Rawat’s comments about the IAF’s role were in reply to a question about a growing perception that the Indian Air Force was not keen on setting up the proposed theatre commands
Chief of Defence Staff (CDS) General Bipin Rawat and IAF chief RKS Bhadauria disagreed with each other on Friday about the individual roles that the defence forces — IAF, army, navy — play in the security framework of the country. While Rawat labelled the IAF as a “support arm”, Bhadauria said that it has a “huge role to play in integrated battle”.
Rawat, speaking at an event organised by think tank Global Counter Terrorism Council, said that the air force provides support to the ground forces.
“Do not forget that the Air Force continues to remain a supporting arm of the armed forces, just as the artillery or engineers support the combatants within the Army. They have an air defence charter and support the ground forces in time of operations,” Rawat said, adding the force has to understand its basic charter.
Rawat’s comments about the IAF’s role were in reply to a question about a growing perception that the Indian Air Force was not keen on setting up the proposed theatre commands integrating the capabilities of the three forces.
Who said what?
Elaborating on the IAF’s role, the Chief of Defence Staff talked about its air defence role and said that one of the theatre commands will look at the overall management of the air space in the country.
To a question on the argument that IAF could have reservations for the theaterisation process as it does not want to split its assets which are fewer, Rawat referred to the five operational commands of the force that manage its resources.
“In an overall assessment, it is a known fact that there is resistance to change. One needs to be conscious of that and fight that inherent resistance. The nature and character of conflicts will continue to change,” Rawat said.
At a separate event organised by the same think tank on Friday, Bhadauria rebutted Rawat’s comments and asserted the Indian Air Force was “fully committed” to the theaterisation of the armed forces.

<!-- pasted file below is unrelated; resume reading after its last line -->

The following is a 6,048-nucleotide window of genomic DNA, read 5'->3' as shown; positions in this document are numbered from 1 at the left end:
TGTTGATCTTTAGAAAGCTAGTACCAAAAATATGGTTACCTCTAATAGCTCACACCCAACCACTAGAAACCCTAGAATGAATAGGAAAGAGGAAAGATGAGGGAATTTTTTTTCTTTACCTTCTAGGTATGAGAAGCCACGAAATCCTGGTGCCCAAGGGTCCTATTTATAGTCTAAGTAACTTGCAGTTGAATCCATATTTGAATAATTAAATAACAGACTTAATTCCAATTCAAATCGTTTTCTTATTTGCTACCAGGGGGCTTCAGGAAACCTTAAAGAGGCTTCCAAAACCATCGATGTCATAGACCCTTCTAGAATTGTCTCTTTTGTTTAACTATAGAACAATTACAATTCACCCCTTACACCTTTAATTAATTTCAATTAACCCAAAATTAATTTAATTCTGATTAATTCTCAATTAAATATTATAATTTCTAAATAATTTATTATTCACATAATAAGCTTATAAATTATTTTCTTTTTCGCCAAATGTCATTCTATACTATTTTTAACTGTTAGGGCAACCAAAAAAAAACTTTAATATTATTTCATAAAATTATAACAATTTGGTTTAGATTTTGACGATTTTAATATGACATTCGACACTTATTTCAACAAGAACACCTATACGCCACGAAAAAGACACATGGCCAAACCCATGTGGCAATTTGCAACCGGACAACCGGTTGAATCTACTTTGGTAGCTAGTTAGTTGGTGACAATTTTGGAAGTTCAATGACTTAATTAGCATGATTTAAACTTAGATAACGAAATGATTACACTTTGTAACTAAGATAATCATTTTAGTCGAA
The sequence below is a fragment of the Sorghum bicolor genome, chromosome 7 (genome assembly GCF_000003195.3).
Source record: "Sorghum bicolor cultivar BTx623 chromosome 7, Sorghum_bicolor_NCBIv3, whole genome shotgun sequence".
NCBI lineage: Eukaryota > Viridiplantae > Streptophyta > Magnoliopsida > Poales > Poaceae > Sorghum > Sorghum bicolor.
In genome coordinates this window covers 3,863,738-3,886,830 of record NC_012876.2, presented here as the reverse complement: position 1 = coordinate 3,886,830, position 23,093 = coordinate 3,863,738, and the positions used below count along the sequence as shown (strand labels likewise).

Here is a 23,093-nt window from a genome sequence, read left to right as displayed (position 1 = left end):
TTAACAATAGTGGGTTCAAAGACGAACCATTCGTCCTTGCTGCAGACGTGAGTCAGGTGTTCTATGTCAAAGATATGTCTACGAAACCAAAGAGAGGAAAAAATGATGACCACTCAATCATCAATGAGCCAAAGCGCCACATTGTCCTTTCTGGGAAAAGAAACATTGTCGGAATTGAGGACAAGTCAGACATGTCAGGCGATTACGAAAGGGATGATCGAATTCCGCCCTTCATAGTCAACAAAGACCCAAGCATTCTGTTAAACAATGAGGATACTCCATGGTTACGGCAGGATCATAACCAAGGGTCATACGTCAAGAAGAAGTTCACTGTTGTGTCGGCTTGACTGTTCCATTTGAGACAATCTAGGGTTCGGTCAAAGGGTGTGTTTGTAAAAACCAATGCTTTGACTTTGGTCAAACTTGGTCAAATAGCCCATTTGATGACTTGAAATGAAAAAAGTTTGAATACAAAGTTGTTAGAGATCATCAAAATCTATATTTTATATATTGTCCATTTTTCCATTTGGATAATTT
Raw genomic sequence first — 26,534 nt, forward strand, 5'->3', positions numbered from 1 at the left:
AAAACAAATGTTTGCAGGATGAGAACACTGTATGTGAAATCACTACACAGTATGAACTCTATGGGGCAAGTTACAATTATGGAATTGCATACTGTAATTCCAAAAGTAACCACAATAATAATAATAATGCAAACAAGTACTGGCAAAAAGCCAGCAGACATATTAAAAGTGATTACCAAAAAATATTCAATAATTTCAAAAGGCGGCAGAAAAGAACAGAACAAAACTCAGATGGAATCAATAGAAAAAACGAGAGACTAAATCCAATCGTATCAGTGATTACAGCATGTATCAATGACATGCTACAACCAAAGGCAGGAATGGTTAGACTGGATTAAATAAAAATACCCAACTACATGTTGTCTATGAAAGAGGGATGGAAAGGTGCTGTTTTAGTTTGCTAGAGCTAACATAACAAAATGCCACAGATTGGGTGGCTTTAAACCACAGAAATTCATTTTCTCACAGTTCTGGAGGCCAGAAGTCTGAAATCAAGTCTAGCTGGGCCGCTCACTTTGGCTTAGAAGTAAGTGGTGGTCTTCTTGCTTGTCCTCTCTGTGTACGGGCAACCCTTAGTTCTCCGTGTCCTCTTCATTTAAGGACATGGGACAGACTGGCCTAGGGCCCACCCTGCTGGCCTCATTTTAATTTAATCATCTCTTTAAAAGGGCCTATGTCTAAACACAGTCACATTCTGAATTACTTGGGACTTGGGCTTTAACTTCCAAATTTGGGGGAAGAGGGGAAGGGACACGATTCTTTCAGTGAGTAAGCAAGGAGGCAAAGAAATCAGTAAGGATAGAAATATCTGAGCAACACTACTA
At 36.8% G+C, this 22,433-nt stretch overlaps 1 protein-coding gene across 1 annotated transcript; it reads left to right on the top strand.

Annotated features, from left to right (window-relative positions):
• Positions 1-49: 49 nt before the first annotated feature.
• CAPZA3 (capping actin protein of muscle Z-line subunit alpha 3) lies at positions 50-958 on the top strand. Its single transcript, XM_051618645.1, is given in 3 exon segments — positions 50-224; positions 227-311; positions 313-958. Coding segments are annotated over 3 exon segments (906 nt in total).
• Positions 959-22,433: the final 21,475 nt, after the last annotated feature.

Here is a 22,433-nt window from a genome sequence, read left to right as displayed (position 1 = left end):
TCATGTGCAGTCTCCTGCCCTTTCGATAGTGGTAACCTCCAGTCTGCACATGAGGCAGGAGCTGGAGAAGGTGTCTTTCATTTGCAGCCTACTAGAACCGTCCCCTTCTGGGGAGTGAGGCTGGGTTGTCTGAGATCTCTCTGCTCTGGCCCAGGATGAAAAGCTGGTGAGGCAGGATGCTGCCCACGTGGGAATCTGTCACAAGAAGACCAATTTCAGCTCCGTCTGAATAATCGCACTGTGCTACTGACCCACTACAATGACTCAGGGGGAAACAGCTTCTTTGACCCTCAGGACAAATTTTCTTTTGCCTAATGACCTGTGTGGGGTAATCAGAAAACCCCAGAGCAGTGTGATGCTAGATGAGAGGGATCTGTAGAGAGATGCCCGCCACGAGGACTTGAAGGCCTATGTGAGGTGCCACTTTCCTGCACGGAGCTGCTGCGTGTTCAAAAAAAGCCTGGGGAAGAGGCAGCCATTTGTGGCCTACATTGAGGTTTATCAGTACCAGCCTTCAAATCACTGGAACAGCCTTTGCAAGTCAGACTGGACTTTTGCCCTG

When asked about Rawat’s comments, the Air Chief Marshal said: “It is not a supporting role alone. The air power has a huge role to play in any of the integrated battle role.”
Asked about the IAF’s views on the theaterisation of the armed forces, he said it was fully committed to the proposed setting up of the integrated theatre commands. At the same time, he added, “We must get it right.”
What is theaterisation?
According to the plan, theatre commands will have units of the Army, the Navy and the Air Force and all of them will work as a single entity looking after security challenges in a specified geographical territory under an operational commander.
At present, the Army, Navy and the Air Force have separate commands.
The theatre commands are being set up under a larger mandate of ensuring synergy among the three service chiefs to deal with future security challenges.
Rawat took over as India’s first Chief of Defence Staff on 1 January, 2020, with a mandate to bring in convergence among the three services and restructure military commands to effectively deal with future security challenges.
“The proposal envisages a maritime theatre command, an air defence command and three land-based commands for the western border facing Pakistan, the northern and eastern borders facing China, and a command for J&K and Ladakh to look at both borders and the insurgency in the Valley,” The Indian Express reported.
What is IAF’s involvement in India’s recent border concerns?
When asked about the situation in eastern Ladakh, Bhadauria said the Chinese side has enhanced its infrastructure in the region.
India and China were locked in a military standoff at multiple friction points in eastern Ladakh since early May last year. However, the two sides completed the withdrawal of troops and weapons from the North and South banks of Pangong lake in February following a series of military and diplomatic talks.
The two sides are now engaged in talks to extend the disengagement process to the remaining friction points. India has been particularly pressing for disengagement of troops in Hot Springs, Gogra and Depsang. India has been insisting on returning to the status quo of April 2020 in the region.
According to military officials, each side currently has around 50,000 to 60,000 troops along the Line of Actual Control in the sensitive sector.
There was no visible forward movement in disengagement of troops in the remaining friction points as the Chinese side did not show flexibility in their approach on it at the 11th round of military talks.
Bhadauria added, “After the initial disengagement which has happened, there is virtual kind of status quo. Many of the infra that were developed particularly from the perspective of air assets… except for some aircraft that they have taken back from forward deployments, rest of infrastructure has been strengthened.”
The Chief of Air Staff said the IAF has been carefully monitoring the situation in the region.
“We are monitoring across very carefully and very closely. We are aware of what kind of assets are there and what needs to be done from our point of view; deployments and whatever action needed to be taken have been taken,” he said.